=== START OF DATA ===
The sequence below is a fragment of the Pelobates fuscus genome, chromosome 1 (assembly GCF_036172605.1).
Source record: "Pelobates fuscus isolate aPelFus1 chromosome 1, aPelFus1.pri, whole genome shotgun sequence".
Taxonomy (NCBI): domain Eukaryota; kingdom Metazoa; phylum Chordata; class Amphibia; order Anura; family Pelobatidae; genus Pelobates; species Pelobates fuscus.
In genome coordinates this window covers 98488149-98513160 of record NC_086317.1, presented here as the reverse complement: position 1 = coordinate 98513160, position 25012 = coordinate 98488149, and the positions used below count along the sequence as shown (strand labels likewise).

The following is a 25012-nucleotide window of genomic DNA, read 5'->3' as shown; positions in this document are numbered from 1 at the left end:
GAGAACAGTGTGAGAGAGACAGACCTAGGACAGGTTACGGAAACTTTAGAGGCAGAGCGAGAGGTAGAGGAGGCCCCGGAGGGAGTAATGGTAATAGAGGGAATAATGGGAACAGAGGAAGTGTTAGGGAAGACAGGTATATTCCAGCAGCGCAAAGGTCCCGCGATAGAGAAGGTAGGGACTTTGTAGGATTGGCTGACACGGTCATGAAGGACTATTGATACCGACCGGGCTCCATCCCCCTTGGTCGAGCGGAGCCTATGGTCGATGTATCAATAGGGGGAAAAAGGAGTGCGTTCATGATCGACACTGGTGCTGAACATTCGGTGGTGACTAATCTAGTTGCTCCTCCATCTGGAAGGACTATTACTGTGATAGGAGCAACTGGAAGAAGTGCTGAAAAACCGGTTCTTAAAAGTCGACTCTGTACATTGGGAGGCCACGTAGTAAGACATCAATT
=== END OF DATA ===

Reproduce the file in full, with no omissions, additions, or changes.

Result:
The sequence below is a fragment of the Pelobates fuscus genome, chromosome 1 (assembly GCF_036172605.1).
Source record: "Pelobates fuscus isolate aPelFus1 chromosome 1, aPelFus1.pri, whole genome shotgun sequence".
Taxonomy (NCBI): domain Eukaryota; kingdom Metazoa; phylum Chordata; class Amphibia; order Anura; family Pelobatidae; genus Pelobates; species Pelobates fuscus.
In genome coordinates this window covers 98488149-98513160 of record NC_086317.1, presented here as the reverse complement: position 1 = coordinate 98513160, position 25012 = coordinate 98488149, and the positions used below count along the sequence as shown (strand labels likewise).

The following is a 25012-nucleotide window of genomic DNA, read 5'->3' as shown; positions in this document are numbered from 1 at the left end:
GAGAACAGTGTGAGAGAGACAGACCTAGGACAGGTTACGGAAACTTTAGAGGCAGAGCGAGAGGTAGAGGAGGCCCCGGAGGGAGTAATGGTAATAGAGGGAATAATGGGAACAGAGGAAGTGTTAGGGAAGACAGGTATATTCCAGCAGCGCAAAGGTCCCGCGATAGAGAAGGTAGGGACTTTGTAGGATTGGCTGACACGGTCATGAAGGACTATTGATACCGACCGGGCTCCATCCCCCTTGGTCGAGCGGAGCCTATGGTCGATGTATCAATAGGGGGAAAAAGGAGTGCGTTCATGATCGACACTGGTGCTGAACATTCGGTGGTGACTAATCTAGTTGCTCCTCCATCTGGAAGGACTATTACTGTGATAGGAGCAACTGGAAGAAGTGCTGAAAAACCGGTTCTTAAAAGTCGACTCTGTACATTGGGAGGCCACGTAGTAAGACATCAATT